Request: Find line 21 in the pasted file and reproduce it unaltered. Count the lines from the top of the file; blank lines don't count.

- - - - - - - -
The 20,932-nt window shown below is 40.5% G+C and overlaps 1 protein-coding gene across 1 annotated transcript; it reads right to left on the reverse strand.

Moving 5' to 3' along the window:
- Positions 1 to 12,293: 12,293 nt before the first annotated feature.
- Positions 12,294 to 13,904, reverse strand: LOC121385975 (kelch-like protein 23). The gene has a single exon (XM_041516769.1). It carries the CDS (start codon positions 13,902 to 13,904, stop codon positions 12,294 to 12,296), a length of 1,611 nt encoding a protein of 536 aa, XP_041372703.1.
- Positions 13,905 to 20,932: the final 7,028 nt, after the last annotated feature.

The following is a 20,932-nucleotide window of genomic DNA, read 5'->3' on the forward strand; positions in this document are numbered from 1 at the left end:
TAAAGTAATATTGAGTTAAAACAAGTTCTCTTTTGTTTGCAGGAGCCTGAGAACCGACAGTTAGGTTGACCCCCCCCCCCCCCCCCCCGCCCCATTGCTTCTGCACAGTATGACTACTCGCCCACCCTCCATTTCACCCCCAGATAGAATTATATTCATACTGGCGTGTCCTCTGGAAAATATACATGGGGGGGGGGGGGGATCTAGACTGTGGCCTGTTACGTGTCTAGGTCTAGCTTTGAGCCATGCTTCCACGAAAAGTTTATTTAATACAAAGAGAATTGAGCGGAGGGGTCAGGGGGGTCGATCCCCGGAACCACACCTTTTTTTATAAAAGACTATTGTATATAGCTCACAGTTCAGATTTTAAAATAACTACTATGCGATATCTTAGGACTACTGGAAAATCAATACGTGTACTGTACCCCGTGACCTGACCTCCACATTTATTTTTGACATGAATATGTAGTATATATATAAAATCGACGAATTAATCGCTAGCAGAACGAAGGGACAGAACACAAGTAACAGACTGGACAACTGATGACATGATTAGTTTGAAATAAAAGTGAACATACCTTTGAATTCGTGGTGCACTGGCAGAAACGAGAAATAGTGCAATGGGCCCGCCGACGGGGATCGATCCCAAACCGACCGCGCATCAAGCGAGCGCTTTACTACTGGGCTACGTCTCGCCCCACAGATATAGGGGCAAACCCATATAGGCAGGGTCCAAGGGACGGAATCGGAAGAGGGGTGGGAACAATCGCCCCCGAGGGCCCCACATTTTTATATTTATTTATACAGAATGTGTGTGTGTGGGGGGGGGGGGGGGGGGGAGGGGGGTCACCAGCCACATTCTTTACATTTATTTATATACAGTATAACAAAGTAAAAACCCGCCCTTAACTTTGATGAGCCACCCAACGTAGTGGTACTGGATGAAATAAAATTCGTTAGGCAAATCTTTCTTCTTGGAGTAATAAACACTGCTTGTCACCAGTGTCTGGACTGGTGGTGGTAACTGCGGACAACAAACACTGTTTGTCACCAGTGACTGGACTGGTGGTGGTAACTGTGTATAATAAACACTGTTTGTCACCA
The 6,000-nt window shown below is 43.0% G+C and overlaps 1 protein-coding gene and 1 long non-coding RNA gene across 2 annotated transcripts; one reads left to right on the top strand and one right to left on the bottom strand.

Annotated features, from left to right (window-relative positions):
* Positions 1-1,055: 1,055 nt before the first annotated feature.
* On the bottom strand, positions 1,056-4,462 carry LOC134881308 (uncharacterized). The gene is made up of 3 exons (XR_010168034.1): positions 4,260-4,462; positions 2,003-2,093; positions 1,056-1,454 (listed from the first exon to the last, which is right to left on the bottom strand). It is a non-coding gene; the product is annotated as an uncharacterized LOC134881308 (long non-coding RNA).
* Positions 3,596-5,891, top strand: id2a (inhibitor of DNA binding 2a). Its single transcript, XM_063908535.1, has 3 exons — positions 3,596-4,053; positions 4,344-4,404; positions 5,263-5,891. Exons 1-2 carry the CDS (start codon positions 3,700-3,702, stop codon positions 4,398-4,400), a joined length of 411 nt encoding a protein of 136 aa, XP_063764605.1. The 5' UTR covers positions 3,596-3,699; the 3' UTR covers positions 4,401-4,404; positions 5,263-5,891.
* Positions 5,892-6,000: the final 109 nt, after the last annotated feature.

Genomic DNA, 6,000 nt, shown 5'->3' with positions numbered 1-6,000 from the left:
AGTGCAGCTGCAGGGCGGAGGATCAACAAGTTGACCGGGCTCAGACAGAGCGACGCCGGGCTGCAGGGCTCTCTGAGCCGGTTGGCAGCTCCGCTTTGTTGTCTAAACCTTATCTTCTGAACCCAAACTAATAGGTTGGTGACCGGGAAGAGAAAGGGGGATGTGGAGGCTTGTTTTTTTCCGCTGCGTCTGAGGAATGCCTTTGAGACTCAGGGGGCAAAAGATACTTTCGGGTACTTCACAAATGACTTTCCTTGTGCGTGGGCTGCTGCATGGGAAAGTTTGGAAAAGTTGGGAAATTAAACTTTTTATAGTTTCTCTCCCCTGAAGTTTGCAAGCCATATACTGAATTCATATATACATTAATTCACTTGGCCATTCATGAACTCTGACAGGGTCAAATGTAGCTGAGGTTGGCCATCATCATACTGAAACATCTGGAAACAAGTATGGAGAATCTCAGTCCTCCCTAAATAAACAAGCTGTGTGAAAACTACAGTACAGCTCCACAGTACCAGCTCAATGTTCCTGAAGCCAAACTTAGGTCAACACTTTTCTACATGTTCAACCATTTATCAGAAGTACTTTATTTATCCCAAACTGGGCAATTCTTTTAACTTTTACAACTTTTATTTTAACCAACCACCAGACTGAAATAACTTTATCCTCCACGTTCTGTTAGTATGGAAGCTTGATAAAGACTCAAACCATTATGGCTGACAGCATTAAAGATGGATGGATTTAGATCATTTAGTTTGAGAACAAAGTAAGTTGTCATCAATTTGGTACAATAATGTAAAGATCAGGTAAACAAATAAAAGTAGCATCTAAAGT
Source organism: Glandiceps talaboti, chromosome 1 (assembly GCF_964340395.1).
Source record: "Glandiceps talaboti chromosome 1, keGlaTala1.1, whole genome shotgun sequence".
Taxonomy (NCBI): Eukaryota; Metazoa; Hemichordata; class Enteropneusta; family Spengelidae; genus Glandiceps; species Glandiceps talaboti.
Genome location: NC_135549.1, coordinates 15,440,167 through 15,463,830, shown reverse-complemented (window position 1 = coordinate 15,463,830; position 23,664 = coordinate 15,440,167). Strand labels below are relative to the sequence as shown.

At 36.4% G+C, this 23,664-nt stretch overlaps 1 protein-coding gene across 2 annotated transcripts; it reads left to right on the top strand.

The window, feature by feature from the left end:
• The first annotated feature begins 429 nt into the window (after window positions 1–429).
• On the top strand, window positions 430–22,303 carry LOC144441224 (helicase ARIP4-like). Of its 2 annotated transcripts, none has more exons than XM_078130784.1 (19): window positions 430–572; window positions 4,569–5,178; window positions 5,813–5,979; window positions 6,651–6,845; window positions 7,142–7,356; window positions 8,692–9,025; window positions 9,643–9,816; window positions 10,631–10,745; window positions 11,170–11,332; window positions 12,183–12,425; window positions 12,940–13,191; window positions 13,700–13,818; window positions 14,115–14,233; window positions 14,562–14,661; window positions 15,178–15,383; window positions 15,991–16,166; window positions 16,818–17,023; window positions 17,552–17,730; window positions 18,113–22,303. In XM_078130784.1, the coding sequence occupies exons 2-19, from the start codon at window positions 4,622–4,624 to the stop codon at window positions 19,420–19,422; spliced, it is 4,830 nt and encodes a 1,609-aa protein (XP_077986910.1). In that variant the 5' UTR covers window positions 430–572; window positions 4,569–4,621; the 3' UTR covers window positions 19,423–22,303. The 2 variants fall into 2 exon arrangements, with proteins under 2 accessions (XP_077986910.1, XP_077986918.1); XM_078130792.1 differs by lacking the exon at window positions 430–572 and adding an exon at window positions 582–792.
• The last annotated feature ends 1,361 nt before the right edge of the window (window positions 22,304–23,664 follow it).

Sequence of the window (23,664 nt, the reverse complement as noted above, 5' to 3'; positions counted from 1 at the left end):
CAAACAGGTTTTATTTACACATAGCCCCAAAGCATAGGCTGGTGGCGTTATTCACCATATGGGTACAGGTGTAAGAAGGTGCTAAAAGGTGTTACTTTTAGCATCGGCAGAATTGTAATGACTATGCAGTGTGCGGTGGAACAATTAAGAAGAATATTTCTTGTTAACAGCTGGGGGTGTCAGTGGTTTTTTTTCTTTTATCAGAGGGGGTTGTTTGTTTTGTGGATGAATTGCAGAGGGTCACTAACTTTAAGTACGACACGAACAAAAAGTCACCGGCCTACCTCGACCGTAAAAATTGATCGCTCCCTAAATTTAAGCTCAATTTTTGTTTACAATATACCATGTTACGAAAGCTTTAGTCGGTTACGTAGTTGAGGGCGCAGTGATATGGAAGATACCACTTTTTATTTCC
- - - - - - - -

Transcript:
The window, feature by feature from the left end: